The judge, however, disagreed. “While the state has subpoenaed documents from Plaintiff under the 2017 amendment to the UPL and has filed suit in state court to compel compliance, Univar cannot meet the adversity prong of the ripeness test until it is actually compelled to participate in the audit,” she wrote in her ruling. 

 

The court declined to dismiss two of Univar’s claims. The complaint argues that the state’s contingent fee arrangement with its third-party auditor violates Univar’s right to due process. It also asserts that audit subjects are selected based on their likelihood to produce large amounts of money for the state, constituting an equal protection violation. 

 

While the court agreed that two of the claims are ripe for consideration, it put the case on hold, pending a Chancery Court decision whether to enforce the state’s subpoena. 

 

“If the Chancery Court does not enforce the Subpoena, this action may no longer be necessary,” the judge wrote. “On the other hand, if the Subpoena is enforced, certain issues may become ripe and an amended complaint may be appropriate.” 

 

UPPO will continue to monitor and report on the progress of the Univar case as noteworthy developments occur.  

 

 

 

Tags:  audits  Delaware  estimation  litigation  Plains All American  Univar 

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UPPO Advocacy Update: September 2019

Posted By Administration, Thursday, September 26, 2019
Updated: Thursday, September 26, 2019

To help members remain aware of UPPO’s advocacy activities, the Unclaimed Property Focus blog presents the recurring Advocacy Update when legislatures are active or significant advocacy activity has occurred. Following are recent activities and trends from UPPO’s Government Relations and Advocacy Committee (GRAC).

 

Whistleblower Litigation

Among the issues GRAC has been closely monitoring is the increase of whistleblower court cases related to unclaimed property. Bloomberg Law recently covered one such case, which involves allegations surrounding JPMorgan Chase’s unclaimed property liability in New York. 

 

UPPO is concerned that the case could result in unintended consequences affecting unclaimed property compliance: 

  • The outcome of the case could diminish the incentive to voluntarily come into compliance. 
  • The case also raises issues regarding multiple state agencies interpreting the same statute differently.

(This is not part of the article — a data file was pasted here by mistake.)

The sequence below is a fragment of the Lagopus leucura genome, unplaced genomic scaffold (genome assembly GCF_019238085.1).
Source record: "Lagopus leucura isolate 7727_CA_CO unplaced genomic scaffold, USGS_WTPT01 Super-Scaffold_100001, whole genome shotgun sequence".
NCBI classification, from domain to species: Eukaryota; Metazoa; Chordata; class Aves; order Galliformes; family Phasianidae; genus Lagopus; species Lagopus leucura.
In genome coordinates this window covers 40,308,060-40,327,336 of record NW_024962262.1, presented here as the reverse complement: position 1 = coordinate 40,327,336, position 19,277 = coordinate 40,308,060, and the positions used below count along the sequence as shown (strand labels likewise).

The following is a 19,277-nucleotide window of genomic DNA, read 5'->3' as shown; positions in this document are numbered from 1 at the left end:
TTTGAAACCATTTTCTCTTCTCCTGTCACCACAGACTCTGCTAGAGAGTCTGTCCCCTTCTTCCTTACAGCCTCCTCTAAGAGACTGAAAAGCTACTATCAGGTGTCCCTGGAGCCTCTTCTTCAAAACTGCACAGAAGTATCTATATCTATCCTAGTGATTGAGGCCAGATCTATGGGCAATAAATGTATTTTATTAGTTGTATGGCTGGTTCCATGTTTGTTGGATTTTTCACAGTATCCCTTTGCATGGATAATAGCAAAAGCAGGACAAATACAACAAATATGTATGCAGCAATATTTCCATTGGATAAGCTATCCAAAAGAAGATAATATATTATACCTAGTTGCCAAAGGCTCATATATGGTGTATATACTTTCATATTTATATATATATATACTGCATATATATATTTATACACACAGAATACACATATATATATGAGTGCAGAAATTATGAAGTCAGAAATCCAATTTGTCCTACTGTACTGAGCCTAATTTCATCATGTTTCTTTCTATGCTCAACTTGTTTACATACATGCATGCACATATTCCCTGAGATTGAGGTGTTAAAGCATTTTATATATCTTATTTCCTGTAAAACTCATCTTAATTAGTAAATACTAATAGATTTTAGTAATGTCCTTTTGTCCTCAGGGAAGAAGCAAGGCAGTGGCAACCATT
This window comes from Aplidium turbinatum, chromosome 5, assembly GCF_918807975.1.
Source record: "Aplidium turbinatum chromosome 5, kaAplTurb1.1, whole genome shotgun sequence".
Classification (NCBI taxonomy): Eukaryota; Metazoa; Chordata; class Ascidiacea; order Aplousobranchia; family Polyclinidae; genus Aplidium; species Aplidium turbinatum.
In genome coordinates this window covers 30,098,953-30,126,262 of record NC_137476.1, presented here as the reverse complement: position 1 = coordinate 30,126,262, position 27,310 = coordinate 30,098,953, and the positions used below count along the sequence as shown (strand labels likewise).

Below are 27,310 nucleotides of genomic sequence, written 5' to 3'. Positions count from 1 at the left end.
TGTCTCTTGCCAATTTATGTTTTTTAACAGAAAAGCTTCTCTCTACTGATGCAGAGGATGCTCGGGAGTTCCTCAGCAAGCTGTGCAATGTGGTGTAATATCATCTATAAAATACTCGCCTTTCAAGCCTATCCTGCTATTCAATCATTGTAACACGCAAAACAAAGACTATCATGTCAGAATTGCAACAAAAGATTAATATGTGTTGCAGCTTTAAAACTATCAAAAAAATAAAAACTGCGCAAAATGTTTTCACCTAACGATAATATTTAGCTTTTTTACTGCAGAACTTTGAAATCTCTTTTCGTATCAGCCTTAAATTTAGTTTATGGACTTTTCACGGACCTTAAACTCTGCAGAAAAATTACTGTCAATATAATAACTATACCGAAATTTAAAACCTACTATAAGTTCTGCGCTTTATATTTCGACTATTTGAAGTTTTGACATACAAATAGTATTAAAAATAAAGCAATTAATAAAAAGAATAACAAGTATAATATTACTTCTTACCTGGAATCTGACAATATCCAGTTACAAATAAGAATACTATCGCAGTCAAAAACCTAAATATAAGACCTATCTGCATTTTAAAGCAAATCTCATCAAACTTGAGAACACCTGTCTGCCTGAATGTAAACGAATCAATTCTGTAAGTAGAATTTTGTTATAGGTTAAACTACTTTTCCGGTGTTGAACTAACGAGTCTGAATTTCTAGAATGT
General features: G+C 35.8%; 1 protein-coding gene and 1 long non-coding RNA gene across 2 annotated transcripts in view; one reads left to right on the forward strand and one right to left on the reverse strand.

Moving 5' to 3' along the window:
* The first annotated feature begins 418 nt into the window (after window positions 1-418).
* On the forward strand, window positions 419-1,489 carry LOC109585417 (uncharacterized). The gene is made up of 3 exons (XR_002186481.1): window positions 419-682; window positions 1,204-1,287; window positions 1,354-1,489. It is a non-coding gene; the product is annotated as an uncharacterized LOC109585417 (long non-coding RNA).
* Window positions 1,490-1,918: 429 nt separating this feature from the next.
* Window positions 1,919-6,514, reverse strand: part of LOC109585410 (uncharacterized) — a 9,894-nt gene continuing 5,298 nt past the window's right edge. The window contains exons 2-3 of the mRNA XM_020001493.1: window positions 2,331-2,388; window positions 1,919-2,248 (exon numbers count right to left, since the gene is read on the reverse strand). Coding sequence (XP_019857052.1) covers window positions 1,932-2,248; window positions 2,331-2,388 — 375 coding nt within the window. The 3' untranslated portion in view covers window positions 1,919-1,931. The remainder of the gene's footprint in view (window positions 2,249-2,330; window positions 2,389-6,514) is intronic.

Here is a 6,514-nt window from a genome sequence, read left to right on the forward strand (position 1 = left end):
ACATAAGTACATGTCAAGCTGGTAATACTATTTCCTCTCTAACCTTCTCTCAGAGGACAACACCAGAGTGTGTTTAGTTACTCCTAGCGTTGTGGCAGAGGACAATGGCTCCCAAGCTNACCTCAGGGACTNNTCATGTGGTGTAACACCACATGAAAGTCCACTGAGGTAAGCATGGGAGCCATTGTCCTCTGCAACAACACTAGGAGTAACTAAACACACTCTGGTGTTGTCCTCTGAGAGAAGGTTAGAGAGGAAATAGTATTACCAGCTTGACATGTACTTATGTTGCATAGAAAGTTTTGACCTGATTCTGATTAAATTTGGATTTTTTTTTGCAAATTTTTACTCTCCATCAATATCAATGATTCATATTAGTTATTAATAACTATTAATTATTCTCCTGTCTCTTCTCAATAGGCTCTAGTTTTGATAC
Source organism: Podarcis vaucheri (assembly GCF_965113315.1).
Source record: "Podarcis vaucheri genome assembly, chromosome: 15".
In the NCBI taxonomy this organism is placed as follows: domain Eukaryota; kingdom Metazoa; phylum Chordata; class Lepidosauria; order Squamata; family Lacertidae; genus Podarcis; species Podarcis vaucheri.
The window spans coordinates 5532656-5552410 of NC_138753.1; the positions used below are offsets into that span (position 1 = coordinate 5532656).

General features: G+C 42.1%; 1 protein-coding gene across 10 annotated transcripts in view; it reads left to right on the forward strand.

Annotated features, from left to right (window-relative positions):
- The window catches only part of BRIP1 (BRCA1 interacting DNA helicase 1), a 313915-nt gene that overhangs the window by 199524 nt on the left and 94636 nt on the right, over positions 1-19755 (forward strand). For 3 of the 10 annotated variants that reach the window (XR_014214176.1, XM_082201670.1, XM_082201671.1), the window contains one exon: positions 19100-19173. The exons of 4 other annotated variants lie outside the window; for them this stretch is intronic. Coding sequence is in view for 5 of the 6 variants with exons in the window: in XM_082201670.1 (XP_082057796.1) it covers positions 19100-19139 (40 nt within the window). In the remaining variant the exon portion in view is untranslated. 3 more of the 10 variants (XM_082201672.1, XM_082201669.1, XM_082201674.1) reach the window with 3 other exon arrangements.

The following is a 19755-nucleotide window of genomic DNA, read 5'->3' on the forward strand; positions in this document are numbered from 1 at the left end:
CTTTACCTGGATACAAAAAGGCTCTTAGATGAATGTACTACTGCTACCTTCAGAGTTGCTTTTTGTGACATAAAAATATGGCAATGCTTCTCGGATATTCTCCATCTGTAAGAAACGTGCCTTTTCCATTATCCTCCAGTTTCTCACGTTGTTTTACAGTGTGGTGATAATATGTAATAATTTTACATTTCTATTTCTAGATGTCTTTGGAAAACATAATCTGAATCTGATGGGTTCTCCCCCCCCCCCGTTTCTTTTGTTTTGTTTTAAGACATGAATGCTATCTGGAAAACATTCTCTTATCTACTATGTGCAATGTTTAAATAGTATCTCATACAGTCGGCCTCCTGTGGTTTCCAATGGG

• The case could result in new operational burdens for both holders and administrators.

Please watch the UPPO blog in the coming weeks for more information about whistleblower cases and steps holders can take to protect themselves. 

 

Texas H.B. 3598 Questions

Earlier this year, the Texas legislature passed H.B. 3598. Among other things, the legislation outlines requirements for combined reporting of unclaimed property for affiliated companies. The new law raises many questions for holders and service providers. GRAC has begun compiling a list of these questions, which will be used to request clarification from the state. UPPO will email members shortly with additional information and an invitation to contribute questions to GRAC. 

 

Do You Have Ideas for GRAC?

GRAC is interested in your feedback. To make it easier for members to submit ideas and issues for the committee’s consideration, UPPO has added a form to the advocacy web page. Please use this form to share advocacy suggestions, ideas and issues for GRAC to consider. 

 

As more and more legislatures and regulatory agencies take on issues affecting unclaimed property compliance, advocacy has become an increasingly important role for UPPO.

Please take a few minutes to complete our 
Government Relations and Advocacy Survey to help us build our grassroots network. Responses will give us the ability to mobilize UPPO members when we are faced with legislative and regulatory challenges and opportunities.

Tags:  consolidated reporting  litigation  qui tam  Texas  whistleblower